Risk assessment of environmental Cryptococcus species. C. neoformans and C. gattii are pathogenic yeasts that rarely cause infections in healthy individuals. However, immunocompromised patients, such as those who underwent organ transplant, those under medications that weaken the immune system (e.g. corticosteroid or rheumatic arthritis medications), or people with an advanced stage of HIV infection are at a high risk of getting C. neoformans infection. In addition, elderly individuals, over 50 years old with lung health issues may be at risk of C. gattii infection (Cogliati 2013). Cryptococcus infection is not contagious and there is low risk for healthy people to be infected when in contact with an infected individual (Delgado et al. 2005). However, Cryptococcus can infect healthy people when they inhale the dust containing the pathogens. This is common in the environment, in areas where pigeon fecal droppings exist in abundance. Every individual may inhale the yeast dust, yet they may not develop any symptoms immediately. Cryptococcus can stay hidden within the body and cause infection later, when the immune system is too weak to fight it (Esher et al. 2018). Currently, many countries around the world do not consider the detection of Cryptococcus in clinical routine work, particularly in meningitis cases. To mitigate the risk of Cryptococcus infections, it is necessary to perform extensive surveillance of the environmental distribution of the pathogens and laboratory detection of Cryptococcus infections in clinical specimens. Early detection of Cryptococcus infection in individuals may help to treat them promptly and to reduce the mortality rate of infected people.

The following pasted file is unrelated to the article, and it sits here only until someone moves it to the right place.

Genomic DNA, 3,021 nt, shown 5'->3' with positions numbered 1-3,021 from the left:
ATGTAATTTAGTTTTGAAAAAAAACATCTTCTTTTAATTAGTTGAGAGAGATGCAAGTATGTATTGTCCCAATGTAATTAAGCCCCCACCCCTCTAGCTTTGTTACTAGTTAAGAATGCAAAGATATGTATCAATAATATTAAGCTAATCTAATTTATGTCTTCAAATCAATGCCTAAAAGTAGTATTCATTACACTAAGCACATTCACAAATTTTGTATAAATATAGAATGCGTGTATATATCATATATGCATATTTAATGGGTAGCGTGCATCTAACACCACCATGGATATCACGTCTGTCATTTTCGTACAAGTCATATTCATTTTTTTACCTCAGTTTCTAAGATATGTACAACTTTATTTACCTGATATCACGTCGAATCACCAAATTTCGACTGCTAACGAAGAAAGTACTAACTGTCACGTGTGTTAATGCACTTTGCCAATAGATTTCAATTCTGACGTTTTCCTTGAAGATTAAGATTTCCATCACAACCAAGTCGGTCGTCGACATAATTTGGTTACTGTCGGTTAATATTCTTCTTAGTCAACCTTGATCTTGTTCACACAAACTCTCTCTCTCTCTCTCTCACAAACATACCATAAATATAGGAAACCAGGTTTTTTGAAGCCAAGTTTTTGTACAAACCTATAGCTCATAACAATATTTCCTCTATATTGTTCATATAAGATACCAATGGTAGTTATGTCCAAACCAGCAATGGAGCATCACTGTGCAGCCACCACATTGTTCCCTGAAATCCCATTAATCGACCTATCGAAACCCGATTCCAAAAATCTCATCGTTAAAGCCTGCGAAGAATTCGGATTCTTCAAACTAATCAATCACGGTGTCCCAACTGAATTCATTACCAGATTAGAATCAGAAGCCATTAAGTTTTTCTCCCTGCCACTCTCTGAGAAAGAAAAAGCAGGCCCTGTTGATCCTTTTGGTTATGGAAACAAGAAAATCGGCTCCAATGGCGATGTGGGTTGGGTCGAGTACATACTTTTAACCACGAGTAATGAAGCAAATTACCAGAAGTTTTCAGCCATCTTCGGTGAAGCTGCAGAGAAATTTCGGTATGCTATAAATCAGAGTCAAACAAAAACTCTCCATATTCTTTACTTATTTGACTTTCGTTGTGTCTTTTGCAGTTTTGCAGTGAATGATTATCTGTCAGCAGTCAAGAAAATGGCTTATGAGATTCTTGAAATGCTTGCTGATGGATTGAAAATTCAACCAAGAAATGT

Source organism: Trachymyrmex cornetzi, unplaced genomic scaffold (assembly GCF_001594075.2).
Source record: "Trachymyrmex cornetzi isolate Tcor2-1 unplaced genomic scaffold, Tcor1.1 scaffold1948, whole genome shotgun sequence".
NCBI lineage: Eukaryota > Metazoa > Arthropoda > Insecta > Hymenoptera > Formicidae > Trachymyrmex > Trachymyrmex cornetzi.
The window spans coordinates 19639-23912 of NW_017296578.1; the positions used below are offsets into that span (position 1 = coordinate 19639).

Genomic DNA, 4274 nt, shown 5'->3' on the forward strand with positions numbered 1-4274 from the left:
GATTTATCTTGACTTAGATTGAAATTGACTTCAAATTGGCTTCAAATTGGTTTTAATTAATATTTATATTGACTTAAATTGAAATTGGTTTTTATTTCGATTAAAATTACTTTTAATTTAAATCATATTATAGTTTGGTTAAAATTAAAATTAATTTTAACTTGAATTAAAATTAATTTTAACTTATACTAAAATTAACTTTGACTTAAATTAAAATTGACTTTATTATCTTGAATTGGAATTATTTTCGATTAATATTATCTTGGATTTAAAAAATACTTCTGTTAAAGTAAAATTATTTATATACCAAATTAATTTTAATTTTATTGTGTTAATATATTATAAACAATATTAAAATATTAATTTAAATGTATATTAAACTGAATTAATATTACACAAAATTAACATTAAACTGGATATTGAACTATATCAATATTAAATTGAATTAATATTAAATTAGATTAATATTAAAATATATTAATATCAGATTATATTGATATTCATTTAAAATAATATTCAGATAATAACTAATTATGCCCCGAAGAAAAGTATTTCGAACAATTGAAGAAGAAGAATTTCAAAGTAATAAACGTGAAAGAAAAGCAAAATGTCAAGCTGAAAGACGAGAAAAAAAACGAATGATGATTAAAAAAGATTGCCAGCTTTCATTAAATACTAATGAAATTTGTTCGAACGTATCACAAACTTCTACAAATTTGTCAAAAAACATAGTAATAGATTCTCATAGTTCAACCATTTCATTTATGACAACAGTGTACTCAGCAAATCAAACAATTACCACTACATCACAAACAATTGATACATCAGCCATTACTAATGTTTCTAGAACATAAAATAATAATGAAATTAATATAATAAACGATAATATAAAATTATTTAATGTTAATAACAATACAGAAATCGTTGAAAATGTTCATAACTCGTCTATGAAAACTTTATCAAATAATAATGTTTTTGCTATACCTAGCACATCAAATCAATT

Conclusions

Pigeon fecal droppings in western Saudi Arabia were found to harbor a wide range of pathogenic and opportunistic yeast species. Although none of them were resistant to the common antifungal drugs, all pathogenic species and some of the opportunistic species did carry different virulence factors. Our study confirms that pigeon fecal droppings provide a rich environment for the growth of saprophytic yeasts, particularly Cryptococcus species. Additionally, we demonstrate that pigeons may act as reservoirs and carriers not only for pathogenic yeast (e.g. Cryptococcus and Candida), but also for opportunistic yeast species (e.g. R. mucilaginosa). This is the first report on the diversity and virulence factors of yeast species in pigeon fecal droppings in Saudi Arabia. Further investigations are required to understand the pathogenicity of these isolates in humans and animals using suitable experimental models.

ORCID

Hussein H. Abulreesh 0000-0002-3289-696X

Acknowledgments